Homefront: 'Can my landlord charge a full year's rent for breaking a contract early?'

The Dubai resident was only one month into her tenancy when she was forced to cut short her time in the UAE

A picture taken on January 8, 2018 shows the skyline of Dubai with the Burj Khalifa (C) in the background. (Photo by GIUSEPPE CACACE / AFP)
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I was trying to setup a business in Dubai International Financial Centre. The regulator gave me a work visa in the hope I would be successful in getting the licence to operate the business. I then leased an apartment with a one-year tenancy agreement via an agent. However, I was unsuccessful in getting the licence and as such cannot operate from Dubai. This means the visa will now be cancelled. Obviously, this was not planned so I have given two months’ notice for the apartment as I have to leave Dubai. However the landlord’s representative is saying I need to pay for the whole year's rent. I have spoken to the agent, who I discussed the tenancy agreement with before signing and nothing of this sort was mentioned - just the standard two-month penalty. The agent says the landlord is acting illegally. The landlord's representative says that it was in the contract, which the letting agent did not pick up on or explain, and I must follow that. Is there anything I can do? AR, Dubai 

You do not mention in your email if the property you have signed the tenancy agreement for is in the DIFC or in Dubai in general? I ask this because the DIFC does not necessarily follow the same rules as the rest of Dubai when it comes to rental laws. If the property is in the DIFC, you can seek independent advice from the DIFC lawyers who can advise further. In the meantime let me first tackle the tenancy contract part.

Given the details of your email, I assume you are confirming that there is a clause in the contract that states if you wish to break the contract, the landlord has the right to request the full year's rent. I have to admit that in the past, this wording was fairly common as job security was perhaps better or maybe tenants did not need to break the contract as much as they do today.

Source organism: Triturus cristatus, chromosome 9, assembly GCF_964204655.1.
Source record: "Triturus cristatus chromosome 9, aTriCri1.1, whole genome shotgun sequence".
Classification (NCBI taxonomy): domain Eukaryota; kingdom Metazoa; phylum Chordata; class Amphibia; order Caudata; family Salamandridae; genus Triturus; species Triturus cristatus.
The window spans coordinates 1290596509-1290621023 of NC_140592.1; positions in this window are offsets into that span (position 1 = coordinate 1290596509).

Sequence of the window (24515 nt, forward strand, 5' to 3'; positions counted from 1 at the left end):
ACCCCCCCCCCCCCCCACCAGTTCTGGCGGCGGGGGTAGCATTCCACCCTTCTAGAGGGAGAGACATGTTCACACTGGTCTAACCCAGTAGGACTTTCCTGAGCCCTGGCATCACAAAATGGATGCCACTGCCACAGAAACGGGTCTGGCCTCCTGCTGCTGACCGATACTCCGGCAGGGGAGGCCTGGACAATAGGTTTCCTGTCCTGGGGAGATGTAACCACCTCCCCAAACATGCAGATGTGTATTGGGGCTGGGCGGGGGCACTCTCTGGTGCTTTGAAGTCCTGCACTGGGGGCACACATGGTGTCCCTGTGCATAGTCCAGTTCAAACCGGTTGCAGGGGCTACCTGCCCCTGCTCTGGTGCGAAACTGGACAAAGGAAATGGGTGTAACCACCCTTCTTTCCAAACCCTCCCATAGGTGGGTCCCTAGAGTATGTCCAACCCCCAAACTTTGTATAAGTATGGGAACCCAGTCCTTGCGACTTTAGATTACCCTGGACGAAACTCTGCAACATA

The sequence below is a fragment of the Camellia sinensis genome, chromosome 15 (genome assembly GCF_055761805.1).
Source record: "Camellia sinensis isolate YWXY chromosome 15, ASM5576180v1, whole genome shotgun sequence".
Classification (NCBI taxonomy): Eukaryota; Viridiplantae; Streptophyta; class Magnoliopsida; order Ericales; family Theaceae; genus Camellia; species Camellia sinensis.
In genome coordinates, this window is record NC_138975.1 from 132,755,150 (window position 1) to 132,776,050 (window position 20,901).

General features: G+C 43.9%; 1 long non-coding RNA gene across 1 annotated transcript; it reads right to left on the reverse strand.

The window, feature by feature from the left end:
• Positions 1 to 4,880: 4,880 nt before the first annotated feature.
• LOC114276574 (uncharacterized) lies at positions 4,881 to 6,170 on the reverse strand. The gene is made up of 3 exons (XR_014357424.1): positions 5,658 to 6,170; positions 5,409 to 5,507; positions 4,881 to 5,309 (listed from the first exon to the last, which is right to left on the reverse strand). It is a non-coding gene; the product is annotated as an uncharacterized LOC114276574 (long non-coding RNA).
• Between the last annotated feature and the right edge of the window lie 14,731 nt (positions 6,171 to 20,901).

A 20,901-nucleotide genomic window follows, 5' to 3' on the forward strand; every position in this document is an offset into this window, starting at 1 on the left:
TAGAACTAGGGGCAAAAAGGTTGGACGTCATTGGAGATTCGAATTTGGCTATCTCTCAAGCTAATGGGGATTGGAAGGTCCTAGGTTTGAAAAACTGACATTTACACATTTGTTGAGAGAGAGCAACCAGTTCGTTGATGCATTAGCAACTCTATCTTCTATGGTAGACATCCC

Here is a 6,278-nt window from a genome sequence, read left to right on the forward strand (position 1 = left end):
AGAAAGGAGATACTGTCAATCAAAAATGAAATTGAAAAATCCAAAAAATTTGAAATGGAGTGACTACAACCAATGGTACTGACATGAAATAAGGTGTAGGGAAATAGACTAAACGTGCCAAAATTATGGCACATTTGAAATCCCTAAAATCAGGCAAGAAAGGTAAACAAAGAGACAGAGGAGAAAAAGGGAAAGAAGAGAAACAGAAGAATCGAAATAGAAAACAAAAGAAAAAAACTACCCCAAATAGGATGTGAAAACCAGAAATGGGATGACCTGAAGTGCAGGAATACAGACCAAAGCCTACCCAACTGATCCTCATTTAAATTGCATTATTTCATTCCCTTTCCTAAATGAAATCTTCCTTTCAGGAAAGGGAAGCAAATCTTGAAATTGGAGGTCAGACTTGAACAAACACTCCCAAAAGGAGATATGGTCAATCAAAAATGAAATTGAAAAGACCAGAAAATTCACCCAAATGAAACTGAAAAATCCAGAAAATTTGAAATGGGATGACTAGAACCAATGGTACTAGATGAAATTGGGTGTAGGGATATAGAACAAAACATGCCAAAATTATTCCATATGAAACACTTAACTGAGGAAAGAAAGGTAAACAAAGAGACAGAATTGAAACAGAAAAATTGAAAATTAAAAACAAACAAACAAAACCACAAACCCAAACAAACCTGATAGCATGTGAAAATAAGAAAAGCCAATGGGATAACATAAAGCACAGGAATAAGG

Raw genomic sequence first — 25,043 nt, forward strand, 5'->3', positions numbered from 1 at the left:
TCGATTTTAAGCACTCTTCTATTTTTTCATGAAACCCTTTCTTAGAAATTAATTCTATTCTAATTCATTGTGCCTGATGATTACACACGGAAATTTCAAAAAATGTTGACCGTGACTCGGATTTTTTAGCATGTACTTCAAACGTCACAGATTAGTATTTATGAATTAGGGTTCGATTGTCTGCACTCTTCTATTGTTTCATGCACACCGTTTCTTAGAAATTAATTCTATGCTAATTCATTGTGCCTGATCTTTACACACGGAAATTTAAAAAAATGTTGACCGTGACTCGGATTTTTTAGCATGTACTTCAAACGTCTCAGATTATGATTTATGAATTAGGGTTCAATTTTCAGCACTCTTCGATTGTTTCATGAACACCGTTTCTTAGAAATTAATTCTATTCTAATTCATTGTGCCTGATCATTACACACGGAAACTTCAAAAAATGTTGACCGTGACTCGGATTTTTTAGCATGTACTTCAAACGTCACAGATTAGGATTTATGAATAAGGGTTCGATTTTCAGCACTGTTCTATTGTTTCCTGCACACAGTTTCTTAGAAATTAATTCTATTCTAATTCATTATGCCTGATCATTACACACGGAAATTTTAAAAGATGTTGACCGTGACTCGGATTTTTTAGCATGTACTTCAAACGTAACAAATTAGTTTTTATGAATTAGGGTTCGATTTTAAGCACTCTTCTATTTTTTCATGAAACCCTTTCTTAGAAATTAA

In any case, it was always at the discretion of the landlord to come to the aid of a tenant needing to break the contract. It appears this landlord is really mean by holding the contract given the circumstances but actually he’s not acting illegally. It is now down to pure negotiations between you and the landlord in order to get to the desired point of being allowed to break the contract with the minimum of cost or fuss.

The only solution I can see - assuming you cannot change the landlord's mind - would be to get the agent to help find another tenant to replace you. This way, the landlord will not be out of pocket or indeed suffer any void periods while another tenant is sought. If the property is in Dubai and not the DIFC, I would not necessarily recommend you spend time, money and effort to file a case at the Rental Dispute Settlement Committee because despite the fact it would seem ridiculous to pay for something you cannot use, as stated, the landlord has not broken any rules, given the content of the tenancy contract.


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Mario Volpi is the sales and leasing manager at Engel & VolkersHe has worked in the property sector for 34 years in London and Dubai

The opinions expressed do not constitute legal advice and are provided for information only. Please send any questions to mario.volpi@engelvoelkers.com